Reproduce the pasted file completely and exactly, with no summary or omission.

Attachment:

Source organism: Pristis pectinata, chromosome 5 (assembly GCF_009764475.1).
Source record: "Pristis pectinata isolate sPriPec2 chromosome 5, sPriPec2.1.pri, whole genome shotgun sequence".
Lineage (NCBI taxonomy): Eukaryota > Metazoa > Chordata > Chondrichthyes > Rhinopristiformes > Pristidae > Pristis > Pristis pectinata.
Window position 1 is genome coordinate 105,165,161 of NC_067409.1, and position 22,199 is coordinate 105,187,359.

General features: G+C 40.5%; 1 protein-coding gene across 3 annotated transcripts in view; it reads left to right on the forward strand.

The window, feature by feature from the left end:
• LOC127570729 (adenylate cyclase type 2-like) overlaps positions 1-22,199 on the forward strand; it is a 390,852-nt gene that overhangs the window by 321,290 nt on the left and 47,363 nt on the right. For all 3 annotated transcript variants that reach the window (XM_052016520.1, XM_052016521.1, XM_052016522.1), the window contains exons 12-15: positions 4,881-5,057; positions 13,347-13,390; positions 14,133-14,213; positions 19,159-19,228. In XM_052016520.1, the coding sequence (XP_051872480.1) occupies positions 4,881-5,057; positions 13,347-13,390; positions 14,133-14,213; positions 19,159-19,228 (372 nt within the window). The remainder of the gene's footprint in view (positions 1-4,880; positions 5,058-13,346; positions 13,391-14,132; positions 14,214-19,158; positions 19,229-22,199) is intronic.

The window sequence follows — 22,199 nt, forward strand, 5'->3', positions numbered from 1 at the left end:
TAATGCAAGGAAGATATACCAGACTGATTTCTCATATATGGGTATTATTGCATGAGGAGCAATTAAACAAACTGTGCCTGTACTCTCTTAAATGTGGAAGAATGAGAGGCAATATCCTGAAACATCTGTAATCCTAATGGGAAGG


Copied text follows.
Source organism: Pristis pectinata, chromosome 5 (assembly GCF_009764475.1).
Source record: "Pristis pectinata isolate sPriPec2 chromosome 5, sPriPec2.1.pri, whole genome shotgun sequence".
Lineage (NCBI taxonomy): Eukaryota > Metazoa > Chordata > Chondrichthyes > Rhinopristiformes > Pristidae > Pristis > Pristis pectinata.
Window position 1 is genome coordinate 105,165,161 of NC_067409.1, and position 22,199 is coordinate 105,187,359.

General features: G+C 40.5%; 1 protein-coding gene across 3 annotated transcripts in view; it reads left to right on the forward strand.

The window, feature by feature from the left end:
• LOC127570729 (adenylate cyclase type 2-like) overlaps positions 1-22,199 on the forward strand; it is a 390,852-nt gene that overhangs the window by 321,290 nt on the left and 47,363 nt on the right. For all 3 annotated transcript variants that reach the window (XM_052016520.1, XM_052016521.1, XM_052016522.1), the window contains exons 12-15: positions 4,881-5,057; positions 13,347-13,390; positions 14,133-14,213; positions 19,159-19,228. In XM_052016520.1, the coding sequence (XP_051872480.1) occupies positions 4,881-5,057; positions 13,347-13,390; positions 14,133-14,213; positions 19,159-19,228 (372 nt within the window). The remainder of the gene's footprint in view (positions 1-4,880; positions 5,058-13,346; positions 13,391-14,132; positions 14,214-19,158; positions 19,229-22,199) is intronic.

The window sequence follows — 22,199 nt, forward strand, 5'->3', positions numbered from 1 at the left end:
TAATGCAAGGAAGATATACCAGACTGATTTCTCATATATGGGTATTATTGCATGAGGAGCAATTAAACAAACTGTGCCTGTACTCTCTTAAATGTGGAAGAATGAGAGGCAATATCCTGAAACATCTGTAATCCTAATGGGAAGG